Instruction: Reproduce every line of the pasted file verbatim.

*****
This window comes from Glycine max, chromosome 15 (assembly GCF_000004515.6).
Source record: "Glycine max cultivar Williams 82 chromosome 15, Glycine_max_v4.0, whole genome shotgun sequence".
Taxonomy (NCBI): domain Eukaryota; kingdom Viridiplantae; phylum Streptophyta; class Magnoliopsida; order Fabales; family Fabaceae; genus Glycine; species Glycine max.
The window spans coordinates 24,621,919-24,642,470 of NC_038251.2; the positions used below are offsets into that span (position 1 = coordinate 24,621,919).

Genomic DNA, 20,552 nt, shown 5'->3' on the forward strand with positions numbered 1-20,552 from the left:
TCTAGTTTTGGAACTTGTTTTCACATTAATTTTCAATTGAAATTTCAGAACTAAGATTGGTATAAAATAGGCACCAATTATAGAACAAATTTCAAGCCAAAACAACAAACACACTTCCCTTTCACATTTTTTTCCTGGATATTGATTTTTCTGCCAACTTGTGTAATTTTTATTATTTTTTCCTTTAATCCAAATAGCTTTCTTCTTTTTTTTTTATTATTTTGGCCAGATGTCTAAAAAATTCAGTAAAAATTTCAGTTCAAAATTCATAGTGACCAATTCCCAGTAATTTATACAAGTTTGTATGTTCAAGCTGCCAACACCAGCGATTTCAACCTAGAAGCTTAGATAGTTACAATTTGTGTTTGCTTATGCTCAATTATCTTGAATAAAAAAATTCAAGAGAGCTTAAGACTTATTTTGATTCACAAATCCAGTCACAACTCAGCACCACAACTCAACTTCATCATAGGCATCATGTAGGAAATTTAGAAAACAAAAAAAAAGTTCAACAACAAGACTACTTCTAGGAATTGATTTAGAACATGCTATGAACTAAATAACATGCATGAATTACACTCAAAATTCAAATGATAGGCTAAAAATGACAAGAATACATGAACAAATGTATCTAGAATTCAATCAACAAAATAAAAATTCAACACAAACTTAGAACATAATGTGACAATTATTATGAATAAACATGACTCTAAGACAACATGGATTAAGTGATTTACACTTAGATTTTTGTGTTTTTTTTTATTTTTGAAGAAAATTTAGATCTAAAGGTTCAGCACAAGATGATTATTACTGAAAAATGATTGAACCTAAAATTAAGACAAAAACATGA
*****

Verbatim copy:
This window comes from Glycine max, chromosome 15 (assembly GCF_000004515.6).
Source record: "Glycine max cultivar Williams 82 chromosome 15, Glycine_max_v4.0, whole genome shotgun sequence".
Taxonomy (NCBI): domain Eukaryota; kingdom Viridiplantae; phylum Streptophyta; class Magnoliopsida; order Fabales; family Fabaceae; genus Glycine; species Glycine max.
The window spans coordinates 24,621,919-24,642,470 of NC_038251.2; the positions used below are offsets into that span (position 1 = coordinate 24,621,919).

Genomic DNA, 20,552 nt, shown 5'->3' on the forward strand with positions numbered 1-20,552 from the left:
TCTAGTTTTGGAACTTGTTTTCACATTAATTTTCAATTGAAATTTCAGAACTAAGATTGGTATAAAATAGGCACCAATTATAGAACAAATTTCAAGCCAAAACAACAAACACACTTCCCTTTCACATTTTTTTCCTGGATATTGATTTTTCTGCCAACTTGTGTAATTTTTATTATTTTTTCCTTTAATCCAAATAGCTTTCTTCTTTTTTTTTTATTATTTTGGCCAGATGTCTAAAAAATTCAGTAAAAATTTCAGTTCAAAATTCATAGTGACCAATTCCCAGTAATTTATACAAGTTTGTATGTTCAAGCTGCCAACACCAGCGATTTCAACCTAGAAGCTTAGATAGTTACAATTTGTGTTTGCTTATGCTCAATTATCTTGAATAAAAAAATTCAAGAGAGCTTAAGACTTATTTTGATTCACAAATCCAGTCACAACTCAGCACCACAACTCAACTTCATCATAGGCATCATGTAGGAAATTTAGAAAACAAAAAAAAAGTTCAACAACAAGACTACTTCTAGGAATTGATTTAGAACATGCTATGAACTAAATAACATGCATGAATTACACTCAAAATTCAAATGATAGGCTAAAAATGACAAGAATACATGAACAAATGTATCTAGAATTCAATCAACAAAATAAAAATTCAACACAAACTTAGAACATAATGTGACAATTATTATGAATAAACATGACTCTAAGACAACATGGATTAAGTGATTTACACTTAGATTTTTGTGTTTTTTTTTATTTTTGAAGAAAATTTAGATCTAAAGGTTCAGCACAAGATGATTATTACTGAAAAATGATTGAACCTAAAATTAAGACAAAAACATGA